This study is the first to report results on HSP’s impact on childhood obesity. The Alliance for a Healthier Generation’s onsite HSP is an ongoing investment in school-based obesity prevention by national experts, nonprofit organizations, and schools.
Overall, schools that signed an HSP MOU did not show greater improvement in students’ weight status than matched control schools. This is not surprising given that almost 20% of schools that signed an MOU did not participate in any HSP activities, and among the 80% that did, participation varied widely. The varied participation in HSP among enrolled schools is not unexpected; implementation of school-based interventions varies significantly across sites, even with researchers present (23). An important line of inquiry will be to learn how to motivate schools to participate at higher levels. Among later HSP cohorts, participating schools were making most of the recommended contacts with the program. Given that schools receive no incentives for participating in HSP, it is heartening that schools engage as fully as they do.
Dose–response analyses suggested that greater duration of participation and dose of exposure to HSP were associated with greater improvements in weight status. Dose reflects greater attendance at TTA workshops and contact with HSP national advisors, both designed to support policy changes to improve the school nutrition and physical activity environments. In this study reliable data on policy implementation were not available, but a prior study demonstrated that increasing program exposure was significantly associated with school progress in the 6-Step Process (17). Future studies should carefully monitor policy implementation and explain clearly the school policies with the greatest impact on health.
Exposure to HSP national advisors appeared to have the greatest impact on students’ weight, though this finding may result from selection bias; fewer than 20% of schools attended HSP national advisor sessions. Although selection bias is a concern, it is reassuring that schools with greatest exposure were those with greatest need, as evidenced by slightly higher prevalence of overweight and obesity than schools with no exposure to HSP national advisors. Nonetheless, the schools that sought the greatest levels of exposure were probably the most motivated, and it is possible that those schools would have done well without the support of HSP. This hypothesis assumes, however, that schools have the expertise and resolve necessary to implement effective obesity-prevention policies without additional guidance. Given schools’ limited financial and staff resources to address multiple curriculum mandates (24), obesity prevention efforts are more likely to be effective with the support of outside experts to both suggest the most effective strategies and to support ongoing motivation for change.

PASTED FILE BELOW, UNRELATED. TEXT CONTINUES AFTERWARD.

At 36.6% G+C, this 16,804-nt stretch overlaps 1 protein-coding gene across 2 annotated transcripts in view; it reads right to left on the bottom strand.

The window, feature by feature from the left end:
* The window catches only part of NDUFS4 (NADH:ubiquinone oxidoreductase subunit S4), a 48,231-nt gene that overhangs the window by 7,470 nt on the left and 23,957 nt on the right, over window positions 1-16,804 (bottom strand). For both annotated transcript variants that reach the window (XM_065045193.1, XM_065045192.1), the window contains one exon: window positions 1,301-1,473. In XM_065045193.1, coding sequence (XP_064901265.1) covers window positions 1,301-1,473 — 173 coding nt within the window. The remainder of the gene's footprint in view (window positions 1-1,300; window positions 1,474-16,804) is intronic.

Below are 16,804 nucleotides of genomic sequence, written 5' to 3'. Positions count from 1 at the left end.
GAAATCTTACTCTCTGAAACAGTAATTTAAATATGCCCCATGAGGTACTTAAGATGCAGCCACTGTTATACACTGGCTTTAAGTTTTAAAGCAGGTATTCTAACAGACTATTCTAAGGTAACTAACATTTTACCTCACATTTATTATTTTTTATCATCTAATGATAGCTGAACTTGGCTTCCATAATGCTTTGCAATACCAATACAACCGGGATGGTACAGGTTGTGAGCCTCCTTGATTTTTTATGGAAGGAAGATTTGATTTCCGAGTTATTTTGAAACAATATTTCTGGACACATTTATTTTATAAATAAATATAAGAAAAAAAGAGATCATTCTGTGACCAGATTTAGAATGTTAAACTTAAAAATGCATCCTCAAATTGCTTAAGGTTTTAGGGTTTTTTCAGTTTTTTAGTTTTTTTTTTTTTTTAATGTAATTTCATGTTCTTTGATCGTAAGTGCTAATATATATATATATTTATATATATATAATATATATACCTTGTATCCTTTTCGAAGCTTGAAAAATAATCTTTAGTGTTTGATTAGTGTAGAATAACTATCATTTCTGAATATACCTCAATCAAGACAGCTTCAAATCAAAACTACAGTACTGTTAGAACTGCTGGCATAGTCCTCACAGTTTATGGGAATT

Although the Institute of Medicine is now calling on schools to improve their nutrition and physical activity environments, efforts have long been under way in schools to address obesity. Early interventions such as Planet Health (25) and CATCH (26) were largely curriculum-based with a focus on changing individual behaviors and had modest results. Planet Health demonstrated a decrease in obesity prevalence but only among girls, and CATCH demonstrated no changes in obesity. Pathways, an obesity-prevention intervention among Native American youths, similarly saw no decline in obesity (27). However, the nutrition intervention in the CATCH and Pathways studies was limited to reducing the percentage of calories from fat in school meals rather than altering overall calories or the larger food environment. Both also attempted to improve physical education — CATCH focused on quality and Pathways on quantity, but neither addressed both physical education quality and quantity or other physical activity opportunities in school.
More recently, interventions focused on school policies with broad effects on the nutrition and physical activity environments. The successful School Nutrition Policy Initiative, delivered by the Food Trust, included developing nutritional standards governing all foods sold or served at school and providing training for teachers on integrating physical activity and nutrition into classroom lessons (11). The HEALTHY Study increased the quality and quantity of physical education, and implemented nutrition standards for foods and beverages served throughout school (12). These comprehensive strategies produced a positive effect on weight status (11,12).